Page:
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Kim Hancock

Professor, Pharmaceutics in the College of Pharmacy

by John Smith - Dec. 20, 2022

Kim Hancock

Kim Hancock

An interest in science and a couple of significant influencers in Marshall, Michigan, started Ferris State University Professor of Pharmaceutics Kim Hancock on her learning journey that has had her arrive at and return to continue those goals on campus in Big Rapids.

“I took an after-school job at Geiger Pharmacy, where the owner Richard Geiger (Class of 1960) and his assistant Kenneth Eagle (Class of 1941) had earned their pharmacy degrees at Ferris State College and Ferris Institute, respectively,” Hancock said. “I was doing odd jobs, but they both knew I had a passion for science, which led them to encourage me to apply at Ferris.”

Hancock started at Ferris in 1983 and found a mentor in professor of Pharmaceutics Bill Smith as she worked to complete her Bachelor of Science in Pharmacy.

“I had many great teachers in pre-Pharmacy and the College of Pharmacy, but he was the instructor who helped me to see what kind of career I could have by entering graduate school,” Hancock said. “I went to work at Upjohn in Kalamazoo (now known as Pfizer), where I was encouraged to earn my Ph.D. Bill stayed in contact with me and, in 1995, made his case for replacing him on the faculty at Ferris.”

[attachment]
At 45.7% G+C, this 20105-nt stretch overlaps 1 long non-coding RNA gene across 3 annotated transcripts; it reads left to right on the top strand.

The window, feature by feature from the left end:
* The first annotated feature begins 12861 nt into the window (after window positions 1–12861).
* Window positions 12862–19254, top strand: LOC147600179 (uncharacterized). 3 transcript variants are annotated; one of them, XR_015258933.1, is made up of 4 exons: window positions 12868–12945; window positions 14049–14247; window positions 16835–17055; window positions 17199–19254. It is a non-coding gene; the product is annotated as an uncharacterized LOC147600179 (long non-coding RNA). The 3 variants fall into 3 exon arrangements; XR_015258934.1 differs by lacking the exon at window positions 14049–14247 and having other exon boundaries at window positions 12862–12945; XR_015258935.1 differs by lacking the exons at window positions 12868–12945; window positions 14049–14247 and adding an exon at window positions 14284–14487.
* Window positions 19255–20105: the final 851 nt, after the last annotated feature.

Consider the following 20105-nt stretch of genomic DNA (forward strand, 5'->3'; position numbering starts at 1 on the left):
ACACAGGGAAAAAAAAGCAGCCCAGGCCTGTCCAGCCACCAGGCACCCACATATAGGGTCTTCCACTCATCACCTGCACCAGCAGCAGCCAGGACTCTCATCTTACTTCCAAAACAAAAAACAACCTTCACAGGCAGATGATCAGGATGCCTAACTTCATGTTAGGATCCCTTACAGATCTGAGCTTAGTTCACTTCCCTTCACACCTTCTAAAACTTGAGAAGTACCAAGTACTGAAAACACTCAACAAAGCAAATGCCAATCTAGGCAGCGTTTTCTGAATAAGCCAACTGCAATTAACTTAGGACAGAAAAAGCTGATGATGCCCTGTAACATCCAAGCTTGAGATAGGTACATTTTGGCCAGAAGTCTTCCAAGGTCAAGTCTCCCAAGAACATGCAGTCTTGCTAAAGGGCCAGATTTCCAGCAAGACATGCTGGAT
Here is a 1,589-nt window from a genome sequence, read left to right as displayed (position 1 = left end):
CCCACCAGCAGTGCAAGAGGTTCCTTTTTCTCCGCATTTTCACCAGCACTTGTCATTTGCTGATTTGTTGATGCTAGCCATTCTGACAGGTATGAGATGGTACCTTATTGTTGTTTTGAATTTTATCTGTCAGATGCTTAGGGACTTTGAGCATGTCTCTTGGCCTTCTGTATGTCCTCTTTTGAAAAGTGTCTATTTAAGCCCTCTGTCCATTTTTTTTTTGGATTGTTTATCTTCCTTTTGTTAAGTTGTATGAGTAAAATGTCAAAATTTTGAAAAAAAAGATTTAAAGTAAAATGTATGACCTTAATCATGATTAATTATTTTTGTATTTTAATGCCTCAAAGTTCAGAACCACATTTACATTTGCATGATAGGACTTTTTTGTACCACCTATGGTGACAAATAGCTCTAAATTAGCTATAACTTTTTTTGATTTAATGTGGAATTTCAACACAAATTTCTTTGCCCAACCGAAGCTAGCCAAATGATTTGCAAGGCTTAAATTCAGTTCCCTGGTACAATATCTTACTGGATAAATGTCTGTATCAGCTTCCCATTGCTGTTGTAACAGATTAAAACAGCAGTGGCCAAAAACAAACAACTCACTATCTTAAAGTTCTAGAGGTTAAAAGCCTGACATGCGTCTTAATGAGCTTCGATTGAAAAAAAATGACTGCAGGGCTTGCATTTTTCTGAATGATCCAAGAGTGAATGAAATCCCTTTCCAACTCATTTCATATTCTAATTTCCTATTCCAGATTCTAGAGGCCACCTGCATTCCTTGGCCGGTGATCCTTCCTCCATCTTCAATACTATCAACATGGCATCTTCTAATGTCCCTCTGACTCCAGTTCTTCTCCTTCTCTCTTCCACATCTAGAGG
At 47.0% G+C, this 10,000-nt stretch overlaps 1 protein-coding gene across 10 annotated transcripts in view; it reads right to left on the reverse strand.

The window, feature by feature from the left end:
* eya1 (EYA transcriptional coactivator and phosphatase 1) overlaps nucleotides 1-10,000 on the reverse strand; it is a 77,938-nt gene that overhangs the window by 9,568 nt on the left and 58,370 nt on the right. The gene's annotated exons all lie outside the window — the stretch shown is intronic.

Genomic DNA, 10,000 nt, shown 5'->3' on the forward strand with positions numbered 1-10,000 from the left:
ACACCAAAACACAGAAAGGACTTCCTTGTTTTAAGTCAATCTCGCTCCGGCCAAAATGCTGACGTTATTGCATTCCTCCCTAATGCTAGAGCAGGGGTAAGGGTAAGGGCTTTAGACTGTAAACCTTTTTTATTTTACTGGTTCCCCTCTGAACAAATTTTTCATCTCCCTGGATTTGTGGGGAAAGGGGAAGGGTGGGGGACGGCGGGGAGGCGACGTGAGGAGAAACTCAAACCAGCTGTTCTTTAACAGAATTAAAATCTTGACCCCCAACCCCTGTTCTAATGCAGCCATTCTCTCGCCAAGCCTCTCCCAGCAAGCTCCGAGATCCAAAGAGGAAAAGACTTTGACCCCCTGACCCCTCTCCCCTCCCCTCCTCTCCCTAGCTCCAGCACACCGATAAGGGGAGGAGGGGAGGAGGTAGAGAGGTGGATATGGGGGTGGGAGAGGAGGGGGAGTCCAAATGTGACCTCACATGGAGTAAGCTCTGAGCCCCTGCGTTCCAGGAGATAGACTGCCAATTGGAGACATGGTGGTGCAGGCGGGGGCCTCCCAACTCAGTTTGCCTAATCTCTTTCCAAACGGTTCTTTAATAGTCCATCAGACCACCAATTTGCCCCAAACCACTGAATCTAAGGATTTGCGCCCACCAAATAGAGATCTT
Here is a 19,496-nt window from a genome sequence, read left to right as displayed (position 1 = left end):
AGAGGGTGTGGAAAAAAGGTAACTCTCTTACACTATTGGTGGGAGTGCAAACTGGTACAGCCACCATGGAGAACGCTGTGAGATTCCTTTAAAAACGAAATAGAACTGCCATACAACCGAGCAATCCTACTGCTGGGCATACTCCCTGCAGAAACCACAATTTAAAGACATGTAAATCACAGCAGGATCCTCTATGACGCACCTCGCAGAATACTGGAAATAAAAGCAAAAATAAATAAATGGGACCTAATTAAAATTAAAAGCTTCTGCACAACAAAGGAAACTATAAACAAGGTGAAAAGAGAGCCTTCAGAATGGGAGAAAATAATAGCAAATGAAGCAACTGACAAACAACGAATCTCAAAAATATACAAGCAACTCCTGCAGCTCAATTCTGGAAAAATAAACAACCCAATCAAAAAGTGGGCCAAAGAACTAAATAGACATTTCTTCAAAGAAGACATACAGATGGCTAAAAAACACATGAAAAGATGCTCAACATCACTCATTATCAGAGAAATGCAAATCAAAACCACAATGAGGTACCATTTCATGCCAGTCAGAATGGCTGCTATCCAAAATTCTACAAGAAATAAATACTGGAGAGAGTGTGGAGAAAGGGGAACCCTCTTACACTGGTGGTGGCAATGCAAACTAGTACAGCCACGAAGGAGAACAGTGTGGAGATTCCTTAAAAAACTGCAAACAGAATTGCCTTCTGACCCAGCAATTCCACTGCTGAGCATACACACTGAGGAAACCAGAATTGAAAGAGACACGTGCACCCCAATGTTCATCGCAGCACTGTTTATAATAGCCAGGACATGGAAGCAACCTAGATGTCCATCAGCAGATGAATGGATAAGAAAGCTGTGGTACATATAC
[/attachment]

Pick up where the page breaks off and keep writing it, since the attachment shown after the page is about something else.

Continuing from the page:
With her professional experience in manufacturing and doctoral studies in Industrial and Physical Pharmacy augmenting her Bachelor of Science at Ferris, Hancock considered the possibilities that a career in industry or education would present her.

“I had interesting and valuable opportunities to consider, but the choice to return to Ferris was right, both for my mind and my heart,” Hancock said. “At its core, Ferris’ Pharmacy school is a teaching school but also focuses on scholarship, which has always been important to me. I am so glad to see the level of research that my peers have established and continue here. The transition in recent years has been interesting for all of us, but I know my service to my alma mater is equally important, and I enjoy every day in the classroom.”

As she began her role as a professor at Ferris in 1995, Hancock felt at home joining professors who were now her colleagues.

“Ron Jacoby and Gerald ‘Jerry’ Slykwa became mentors. They made it clear that the job was based on my ability to learn rather than to simply teach my students,” Hancock said. “The teaching and the learning fold together, and my advances as a learner are a constant.